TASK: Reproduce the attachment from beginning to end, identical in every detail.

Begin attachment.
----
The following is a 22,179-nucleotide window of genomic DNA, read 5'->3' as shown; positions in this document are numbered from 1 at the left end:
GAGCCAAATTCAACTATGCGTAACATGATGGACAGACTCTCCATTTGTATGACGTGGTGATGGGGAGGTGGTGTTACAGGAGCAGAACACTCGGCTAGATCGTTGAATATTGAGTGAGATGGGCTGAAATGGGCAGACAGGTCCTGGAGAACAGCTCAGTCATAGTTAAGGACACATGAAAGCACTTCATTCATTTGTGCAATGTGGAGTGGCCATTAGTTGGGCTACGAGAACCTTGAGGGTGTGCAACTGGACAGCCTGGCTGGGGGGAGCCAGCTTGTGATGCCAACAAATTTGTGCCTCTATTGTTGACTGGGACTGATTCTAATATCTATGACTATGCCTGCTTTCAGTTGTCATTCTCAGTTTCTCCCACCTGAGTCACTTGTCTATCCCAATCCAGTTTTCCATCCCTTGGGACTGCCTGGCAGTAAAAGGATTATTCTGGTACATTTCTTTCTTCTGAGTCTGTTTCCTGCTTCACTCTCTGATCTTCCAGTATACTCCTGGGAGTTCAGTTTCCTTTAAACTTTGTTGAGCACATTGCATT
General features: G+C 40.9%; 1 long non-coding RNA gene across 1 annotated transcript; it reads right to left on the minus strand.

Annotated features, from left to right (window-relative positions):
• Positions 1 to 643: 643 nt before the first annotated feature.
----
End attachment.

The following is a 22,179-nucleotide window of genomic DNA, read 5'->3' as shown; positions in this document are numbered from 1 at the left end:
GAGCCAAATTCAACTATGCGTAACATGATGGACAGACTCTCCATTTGTATGACGTGGTGATGGGGAGGTGGTGTTACAGGAGCAGAACACTCGGCTAGATCGTTGAATATTGAGTGAGATGGGCTGAAATGGGCAGACAGGTCCTGGAGAACAGCTCAGTCATAGTTAAGGACACATGAAAGCACTTCATTCATTTGTGCAATGTGGAGTGGCCATTAGTTGGGCTACGAGAACCTTGAGGGTGTGCAACTGGACAGCCTGGCTGGGGGGAGCCAGCTTGTGATGCCAACAAATTTGTGCCTCTATTGTTGACTGGGACTGATTCTAATATCTATGACTATGCCTGCTTTCAGTTGTCATTCTCAGTTTCTCCCACCTGAGTCACTTGTCTATCCCAATCCAGTTTTCCATCCCTTGGGACTGCCTGGCAGTAAAAGGATTATTCTGGTACATTTCTTTCTTCTGAGTCTGTTTCCTGCTTCACTCTCTGATCTTCCAGTATACTCCTGGGAGTTCAGTTTCCTTTAAACTTTGTTGAGCACATTGCATT
General features: G+C 40.9%; 1 long non-coding RNA gene across 1 annotated transcript; it reads right to left on the minus strand.

Annotated features, from left to right (window-relative positions):
• Positions 1 to 643: 643 nt before the first annotated feature.